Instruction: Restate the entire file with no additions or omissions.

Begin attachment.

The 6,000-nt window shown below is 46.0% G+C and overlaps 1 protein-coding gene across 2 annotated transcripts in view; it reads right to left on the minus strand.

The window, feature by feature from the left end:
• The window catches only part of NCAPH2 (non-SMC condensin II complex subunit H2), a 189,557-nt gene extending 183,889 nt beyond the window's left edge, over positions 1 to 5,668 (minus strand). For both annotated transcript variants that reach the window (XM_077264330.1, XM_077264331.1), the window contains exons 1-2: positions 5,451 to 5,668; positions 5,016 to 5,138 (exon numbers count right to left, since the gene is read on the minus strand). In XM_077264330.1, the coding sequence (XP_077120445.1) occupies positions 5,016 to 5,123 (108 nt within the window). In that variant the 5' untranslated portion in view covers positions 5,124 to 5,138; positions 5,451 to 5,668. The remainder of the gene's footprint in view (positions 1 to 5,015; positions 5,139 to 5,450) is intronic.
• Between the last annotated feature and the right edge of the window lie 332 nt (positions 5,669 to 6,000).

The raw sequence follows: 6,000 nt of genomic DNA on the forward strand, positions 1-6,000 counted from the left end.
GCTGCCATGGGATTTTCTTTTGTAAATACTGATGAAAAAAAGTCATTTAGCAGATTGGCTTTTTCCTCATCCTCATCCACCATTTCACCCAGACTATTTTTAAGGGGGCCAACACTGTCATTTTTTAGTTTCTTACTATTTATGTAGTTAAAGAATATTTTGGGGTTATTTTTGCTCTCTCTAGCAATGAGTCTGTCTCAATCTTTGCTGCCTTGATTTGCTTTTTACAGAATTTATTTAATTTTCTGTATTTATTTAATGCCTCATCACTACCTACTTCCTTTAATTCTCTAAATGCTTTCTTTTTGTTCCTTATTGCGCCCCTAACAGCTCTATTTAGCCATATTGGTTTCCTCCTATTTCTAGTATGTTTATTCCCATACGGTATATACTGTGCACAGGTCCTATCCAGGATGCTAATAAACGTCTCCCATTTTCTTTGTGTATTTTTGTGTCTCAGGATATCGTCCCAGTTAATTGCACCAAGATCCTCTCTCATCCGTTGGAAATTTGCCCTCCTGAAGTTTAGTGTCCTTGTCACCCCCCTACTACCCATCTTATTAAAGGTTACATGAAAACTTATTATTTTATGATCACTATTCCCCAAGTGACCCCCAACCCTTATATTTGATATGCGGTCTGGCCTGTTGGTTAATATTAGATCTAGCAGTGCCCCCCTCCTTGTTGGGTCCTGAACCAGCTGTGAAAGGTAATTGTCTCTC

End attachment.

The 6,000-nt window shown below is 46.0% G+C and overlaps 1 protein-coding gene across 2 annotated transcripts in view; it reads right to left on the minus strand.

The window, feature by feature from the left end:
• The window catches only part of NCAPH2 (non-SMC condensin II complex subunit H2), a 189,557-nt gene extending 183,889 nt beyond the window's left edge, over positions 1 to 5,668 (minus strand). For both annotated transcript variants that reach the window (XM_077264330.1, XM_077264331.1), the window contains exons 1-2: positions 5,451 to 5,668; positions 5,016 to 5,138 (exon numbers count right to left, since the gene is read on the minus strand). In XM_077264330.1, the coding sequence (XP_077120445.1) occupies positions 5,016 to 5,123 (108 nt within the window). In that variant the 5' untranslated portion in view covers positions 5,124 to 5,138; positions 5,451 to 5,668. The remainder of the gene's footprint in view (positions 1 to 5,015; positions 5,139 to 5,450) is intronic.
• Between the last annotated feature and the right edge of the window lie 332 nt (positions 5,669 to 6,000).

The raw sequence follows: 6,000 nt of genomic DNA on the forward strand, positions 1-6,000 counted from the left end.
GCTGCCATGGGATTTTCTTTTGTAAATACTGATGAAAAAAAGTCATTTAGCAGATTGGCTTTTTCCTCATCCTCATCCACCATTTCACCCAGACTATTTTTAAGGGGGCCAACACTGTCATTTTTTAGTTTCTTACTATTTATGTAGTTAAAGAATATTTTGGGGTTATTTTTGCTCTCTCTAGCAATGAGTCTGTCTCAATCTTTGCTGCCTTGATTTGCTTTTTACAGAATTTATTTAATTTTCTGTATTTATTTAATGCCTCATCACTACCTACTTCCTTTAATTCTCTAAATGCTTTCTTTTTGTTCCTTATTGCGCCCCTAACAGCTCTATTTAGCCATATTGGTTTCCTCCTATTTCTAGTATGTTTATTCCCATACGGTATATACTGTGCACAGGTCCTATCCAGGATGCTAATAAACGTCTCCCATTTTCTTTGTGTATTTTTGTGTCTCAGGATATCGTCCCAGTTAATTGCACCAAGATCCTCTCTCATCCGTTGGAAATTTGCCCTCCTGAAGTTTAGTGTCCTTGTCACCCCCCTACTACCCATCTTATTAAAGGTTACATGAAAACTTATTATTTTATGATCACTATTCCCCAAGTGACCCCCAACCCTTATATTTGATATGCGGTCTGGCCTGTTGGTTAATATTAGATCTAGCAGTGCCCCCCTCCTTGTTGGGTCCTGAACCAGCTGTGAAAGGTAATTGTCTCTC